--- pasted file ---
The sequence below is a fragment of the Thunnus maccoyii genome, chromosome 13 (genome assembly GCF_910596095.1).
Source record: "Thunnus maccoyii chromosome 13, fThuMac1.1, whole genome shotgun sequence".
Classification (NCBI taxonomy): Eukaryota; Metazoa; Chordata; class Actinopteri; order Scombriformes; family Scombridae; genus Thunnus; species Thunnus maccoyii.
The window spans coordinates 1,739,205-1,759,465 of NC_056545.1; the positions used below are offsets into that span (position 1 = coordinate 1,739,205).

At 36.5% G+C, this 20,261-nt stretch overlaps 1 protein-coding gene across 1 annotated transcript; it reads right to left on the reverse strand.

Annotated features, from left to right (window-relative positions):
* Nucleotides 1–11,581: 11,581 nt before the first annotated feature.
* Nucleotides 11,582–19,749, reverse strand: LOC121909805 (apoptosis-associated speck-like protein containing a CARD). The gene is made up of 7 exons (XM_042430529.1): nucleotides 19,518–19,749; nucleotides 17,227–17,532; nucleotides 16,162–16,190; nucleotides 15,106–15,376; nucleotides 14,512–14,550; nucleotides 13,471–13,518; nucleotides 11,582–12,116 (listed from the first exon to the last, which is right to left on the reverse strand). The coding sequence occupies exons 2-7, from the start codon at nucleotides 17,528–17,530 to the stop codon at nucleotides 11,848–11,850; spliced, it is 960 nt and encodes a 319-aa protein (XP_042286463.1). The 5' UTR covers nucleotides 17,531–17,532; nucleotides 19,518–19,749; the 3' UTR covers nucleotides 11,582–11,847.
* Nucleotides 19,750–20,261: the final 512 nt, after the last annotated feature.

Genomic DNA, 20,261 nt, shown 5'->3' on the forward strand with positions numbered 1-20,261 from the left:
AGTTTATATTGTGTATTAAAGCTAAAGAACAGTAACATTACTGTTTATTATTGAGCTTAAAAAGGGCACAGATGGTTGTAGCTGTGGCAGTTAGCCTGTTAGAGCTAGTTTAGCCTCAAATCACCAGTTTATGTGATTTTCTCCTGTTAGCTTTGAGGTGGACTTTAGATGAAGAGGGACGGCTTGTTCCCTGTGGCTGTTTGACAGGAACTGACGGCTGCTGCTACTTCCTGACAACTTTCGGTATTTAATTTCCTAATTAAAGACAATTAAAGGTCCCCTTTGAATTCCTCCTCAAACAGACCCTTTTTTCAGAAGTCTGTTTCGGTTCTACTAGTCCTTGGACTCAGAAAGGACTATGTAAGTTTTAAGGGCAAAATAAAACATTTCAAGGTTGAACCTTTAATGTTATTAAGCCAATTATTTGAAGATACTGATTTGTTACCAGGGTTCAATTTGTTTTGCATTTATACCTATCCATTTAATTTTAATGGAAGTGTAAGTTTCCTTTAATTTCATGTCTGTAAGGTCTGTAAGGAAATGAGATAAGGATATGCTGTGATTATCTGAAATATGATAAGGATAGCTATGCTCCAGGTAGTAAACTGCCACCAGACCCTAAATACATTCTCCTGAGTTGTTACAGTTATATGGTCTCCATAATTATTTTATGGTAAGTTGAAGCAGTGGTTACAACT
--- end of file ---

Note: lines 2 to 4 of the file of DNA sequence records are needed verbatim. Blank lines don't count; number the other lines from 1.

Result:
Source record: "Thunnus maccoyii chromosome 13, fThuMac1.1, whole genome shotgun sequence".
Classification (NCBI taxonomy): Eukaryota; Metazoa; Chordata; class Actinopteri; order Scombriformes; family Scombridae; genus Thunnus; species Thunnus maccoyii.
The window spans coordinates 1,739,205-1,759,465 of NC_056545.1; the positions used below are offsets into that span (position 1 = coordinate 1,739,205).